The loss tangent gives a measure of how lossy a medium is. For a good (lossless or perfect) dielectric medium (Ïƒ << Ï‰Îµ), loss tangent is very small. For a good conducting medium (Ïƒ >> Ï‰Îµ), loss tangent is very large. For a lossy dielectric, loss tangent is of the order of unity.
• The polarisation of a uniform plane wave refers to the time-varying behaviour of the electric field at some point in space, i.e., the orientation of the electric field vector at a given instant of time in space.
• A plane electromagnetic wave in which the electric field vector vibrates harmonically along a fixed straight line perpendicular to the direction of wave propagation without changing its orientation is known as plane polarised electromagnetic wave. When two orthogonal plane polarised electromagnetic waves are superimposed then the resultant vector rotates under certain conditions, giving rise to different polarisations like linear, circular and elliptical.
• If a plane electromagnetic wave is incident normally from the medium 1 to the medium 2, the reflection and transmission coefficients are given as,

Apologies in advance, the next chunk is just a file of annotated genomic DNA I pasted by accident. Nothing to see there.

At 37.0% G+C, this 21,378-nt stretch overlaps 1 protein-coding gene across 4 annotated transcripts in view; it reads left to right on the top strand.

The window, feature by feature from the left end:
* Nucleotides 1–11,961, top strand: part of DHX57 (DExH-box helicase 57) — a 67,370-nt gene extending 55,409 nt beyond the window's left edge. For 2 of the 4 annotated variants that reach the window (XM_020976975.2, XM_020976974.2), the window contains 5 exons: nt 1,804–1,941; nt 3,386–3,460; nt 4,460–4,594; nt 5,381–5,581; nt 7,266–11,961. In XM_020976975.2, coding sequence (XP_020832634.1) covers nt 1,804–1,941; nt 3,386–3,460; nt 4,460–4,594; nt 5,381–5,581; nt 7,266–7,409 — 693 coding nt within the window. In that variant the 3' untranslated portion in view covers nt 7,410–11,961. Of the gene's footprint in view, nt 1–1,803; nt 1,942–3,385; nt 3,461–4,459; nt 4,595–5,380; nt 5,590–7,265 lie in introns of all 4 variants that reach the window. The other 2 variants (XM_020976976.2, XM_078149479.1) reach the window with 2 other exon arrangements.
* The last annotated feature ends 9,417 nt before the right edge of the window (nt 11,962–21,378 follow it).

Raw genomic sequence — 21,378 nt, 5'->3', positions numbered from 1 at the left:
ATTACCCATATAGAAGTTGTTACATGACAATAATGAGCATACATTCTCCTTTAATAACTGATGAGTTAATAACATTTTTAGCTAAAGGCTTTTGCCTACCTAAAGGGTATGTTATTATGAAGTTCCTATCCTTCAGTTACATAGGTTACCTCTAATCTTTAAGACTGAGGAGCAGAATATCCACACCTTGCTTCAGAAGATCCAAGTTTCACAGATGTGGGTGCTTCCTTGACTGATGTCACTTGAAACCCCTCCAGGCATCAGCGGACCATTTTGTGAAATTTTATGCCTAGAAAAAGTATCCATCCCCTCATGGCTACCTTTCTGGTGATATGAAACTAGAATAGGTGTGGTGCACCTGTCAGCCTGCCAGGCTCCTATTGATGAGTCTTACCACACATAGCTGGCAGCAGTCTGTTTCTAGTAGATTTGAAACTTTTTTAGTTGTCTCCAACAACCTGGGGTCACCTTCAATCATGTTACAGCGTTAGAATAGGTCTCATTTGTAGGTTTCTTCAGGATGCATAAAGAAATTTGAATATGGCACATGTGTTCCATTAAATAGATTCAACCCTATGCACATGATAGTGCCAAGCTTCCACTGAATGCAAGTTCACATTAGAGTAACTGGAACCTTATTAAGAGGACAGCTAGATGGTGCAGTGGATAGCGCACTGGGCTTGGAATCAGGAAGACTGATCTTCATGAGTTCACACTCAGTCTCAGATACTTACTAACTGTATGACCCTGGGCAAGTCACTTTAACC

Reflectance,

Transmittance,
• The plane of incidence is the plane containing the incident wave and the normal to the interfacing surface.
• The angle of incidence is defined as the angle between the direction of propagation and the normal to the boundary.
• For a plane electromagnetic wave incident obliquely from the medium 1 to the medium 2. When the electric field vector  is perpendicular to the plane of incidence, i.e., the electric vector is parallel to the boundary surface,it is called perpendicular or horizontal polarisation. On the other hand, when the electric field vector  is parallel to the plane of incidence, i.e., the magnetic field is parallel to the boundary surface, it is called parallel or vertical polarisation.
• The reflection and transmission coefficients for perpendicular polarisation are given as,

Reflection coefficient,

Transmittance,
• The reflection and transmission coefficients for perpendicular polarisation are given as,

Reflection coefficient,

Transmittance,
• If a plane wave is incident normally upon the surface of the conducting medium, the wave is entirely reflected. For a field that varies with time, neither  nor  will exist within the conductor. Thus, in this case, where the medium 1 is a perfect dielectric and the medium 2 is a perfect conductor,

Transmission coefficient, = 0, and

Reflection coefficient, = -1

Hence, the amplitudes of  and  of reflected wave are same as those of the incident wave, but they differ in the direction of flow.
• Poynting vector can be thought of as representing the energy flux (in W/m2) of an electromagnetic field. It is given as,

• Poynting theorem states that the vector product  at any point is a measure of the rate of energy flow per unit area at that point. The direction of power flow is in the direction of the unit vector along the product  and is perpendicular to both  and